When government and industry were looking for a way to identify more rapidly the presence of the pathogenic Clostridium perfringens bacterium in food and water, Daniel Fung of Kansas State University realized he had a potential solution on his shelf.


He applied what’s known as the Fung Double Tube method, which he developed decades earlier, and determined that the detection time can be reduced from about a day or two down to four hours. More work needs to be done to improve the process, but a successful effort would benefit food processors.

“In the meat industry and related food industries, the faster one can detect and enumerate live major pathogens such as C. perfringens, the faster corrective actions can be implemented or the food can be destroyed before reaching the consumers,” said Fung, a food science professor who researched the issue as a Food Safety Consortium-supported project. “The benefit of a rapid method to detect and enumerate live C. perfringens in foods in four hours is obvious.”

C. perfringens can cause poisoning through temperature abuse of prepared foods, usually meats and meat products. The Food and Drug Administration says small numbers of the organisms are often present after cooking and multiply to food-poisoning levels during cool down and storage of prepared foods.

Rapid detection of the pathogen would benefit not only food processors but also agencies that keep water supplies safe. Fung explained that Hawaii officials look for C. perfringens as an 
indicator of the safety of recreational water.

“Hawaii is the only state that used C. perfringens as an indicator of fecal contamination in water,” Fung said. “If there was too much Clostridium perfringens, they’d close the beach. They’d been using the system for many years in the lab, but their system took up to 48 hours to get a count.”

That’s longer than an agency would prefer when public health is at stake. Several years ago, Fung met a Honolulu water microbiologist at a conference, when the subject came up. He explained the Fung Double Tube method for detecting pathogens and showed the lab personnel in Hawaii how to apply it.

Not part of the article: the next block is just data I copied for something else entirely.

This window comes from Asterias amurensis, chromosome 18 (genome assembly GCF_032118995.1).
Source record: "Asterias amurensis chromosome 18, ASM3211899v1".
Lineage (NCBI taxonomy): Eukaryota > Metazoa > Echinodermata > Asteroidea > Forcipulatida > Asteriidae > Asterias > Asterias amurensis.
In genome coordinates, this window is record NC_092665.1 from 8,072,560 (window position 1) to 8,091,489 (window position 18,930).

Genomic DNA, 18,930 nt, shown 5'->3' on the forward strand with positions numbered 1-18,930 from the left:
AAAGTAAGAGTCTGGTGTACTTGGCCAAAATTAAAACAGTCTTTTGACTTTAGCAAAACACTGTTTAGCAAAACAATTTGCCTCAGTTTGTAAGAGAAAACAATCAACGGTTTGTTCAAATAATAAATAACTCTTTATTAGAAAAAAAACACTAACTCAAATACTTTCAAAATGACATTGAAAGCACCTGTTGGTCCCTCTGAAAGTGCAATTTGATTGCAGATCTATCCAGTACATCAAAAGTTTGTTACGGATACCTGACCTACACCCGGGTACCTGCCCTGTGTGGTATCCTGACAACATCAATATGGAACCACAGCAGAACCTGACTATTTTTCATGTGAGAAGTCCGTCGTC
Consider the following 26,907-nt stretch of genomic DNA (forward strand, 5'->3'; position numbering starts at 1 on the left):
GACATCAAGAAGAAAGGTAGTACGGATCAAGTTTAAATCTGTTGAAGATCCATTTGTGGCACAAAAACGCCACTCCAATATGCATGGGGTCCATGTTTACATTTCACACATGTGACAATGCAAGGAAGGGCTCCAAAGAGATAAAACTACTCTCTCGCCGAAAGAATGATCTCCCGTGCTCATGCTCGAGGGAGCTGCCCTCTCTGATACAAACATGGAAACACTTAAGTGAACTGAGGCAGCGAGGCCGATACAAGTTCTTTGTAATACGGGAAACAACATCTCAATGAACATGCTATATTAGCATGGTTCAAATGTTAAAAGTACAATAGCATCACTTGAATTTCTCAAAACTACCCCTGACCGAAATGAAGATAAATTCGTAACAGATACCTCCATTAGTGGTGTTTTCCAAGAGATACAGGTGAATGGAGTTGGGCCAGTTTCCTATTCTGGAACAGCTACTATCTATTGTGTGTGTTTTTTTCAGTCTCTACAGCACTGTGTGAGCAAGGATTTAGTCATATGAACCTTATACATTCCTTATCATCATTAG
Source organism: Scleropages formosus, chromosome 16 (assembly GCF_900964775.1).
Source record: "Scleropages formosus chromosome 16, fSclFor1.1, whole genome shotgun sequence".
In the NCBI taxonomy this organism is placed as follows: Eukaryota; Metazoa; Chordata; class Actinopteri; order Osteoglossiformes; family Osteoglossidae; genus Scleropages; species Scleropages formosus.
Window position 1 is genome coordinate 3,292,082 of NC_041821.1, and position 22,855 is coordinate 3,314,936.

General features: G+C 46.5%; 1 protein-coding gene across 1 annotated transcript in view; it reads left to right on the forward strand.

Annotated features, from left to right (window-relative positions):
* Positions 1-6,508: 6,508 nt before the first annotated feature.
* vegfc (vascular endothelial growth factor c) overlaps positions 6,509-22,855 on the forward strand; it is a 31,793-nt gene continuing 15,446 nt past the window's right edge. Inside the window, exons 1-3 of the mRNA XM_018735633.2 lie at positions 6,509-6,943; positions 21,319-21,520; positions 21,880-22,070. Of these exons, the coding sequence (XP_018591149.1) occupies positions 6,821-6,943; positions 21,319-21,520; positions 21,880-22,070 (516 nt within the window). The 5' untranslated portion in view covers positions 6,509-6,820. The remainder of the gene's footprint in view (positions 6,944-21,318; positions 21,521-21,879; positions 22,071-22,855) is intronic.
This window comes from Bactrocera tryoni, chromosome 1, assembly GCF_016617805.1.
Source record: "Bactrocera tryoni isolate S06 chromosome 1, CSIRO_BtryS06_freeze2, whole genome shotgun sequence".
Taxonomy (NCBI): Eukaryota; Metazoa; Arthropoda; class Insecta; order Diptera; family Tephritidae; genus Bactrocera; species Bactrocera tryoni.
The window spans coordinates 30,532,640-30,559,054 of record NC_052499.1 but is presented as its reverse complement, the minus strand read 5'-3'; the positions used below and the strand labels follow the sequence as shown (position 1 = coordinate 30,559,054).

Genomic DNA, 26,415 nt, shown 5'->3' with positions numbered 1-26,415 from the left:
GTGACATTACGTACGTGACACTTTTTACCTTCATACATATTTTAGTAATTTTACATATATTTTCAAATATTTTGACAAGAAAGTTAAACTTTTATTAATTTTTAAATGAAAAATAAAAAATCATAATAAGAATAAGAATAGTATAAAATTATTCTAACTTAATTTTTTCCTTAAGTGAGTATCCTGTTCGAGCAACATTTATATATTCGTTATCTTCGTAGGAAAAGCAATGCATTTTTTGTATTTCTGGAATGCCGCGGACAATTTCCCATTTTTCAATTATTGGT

The Fung Double Tube method is relatively easy to implement. The system uses one large tube and one small tube. Insert the small tube into the larger tube that holds a water sample. Then add a specially melted agar — a gelatin-like product used for solidifying culture media as a thickening agent — to create a thin layer between the two tubes that will grow C. perfringens. The unit is then placed in an incubator at 42°C.

“The system makes anaerobic microbiology very simple,” Fung said. “One can see a C. perfringens colony in the Double Tube in about four to five hours. We can know in five to six hours how many living colonies of C. perfringens per milliliter of water there are. That is a major improvement, and it’s so cheap.”

The system works well for water testing, but more research is necessary to prepare it for use in the food industry. Fung’s research team is examining how to apply it for use with ground beef so the meat won’t have to be incubated overnight before pathogen counts can be obtained.

“Then, if you have a high number of perfringens, the food should be red-flagged,” Fung said. “When we finish our comparisons, then we can tell the food industry that if you have the double tube and in four to five hours you see a black colony with fluorescence, then you can count that as perfringens.”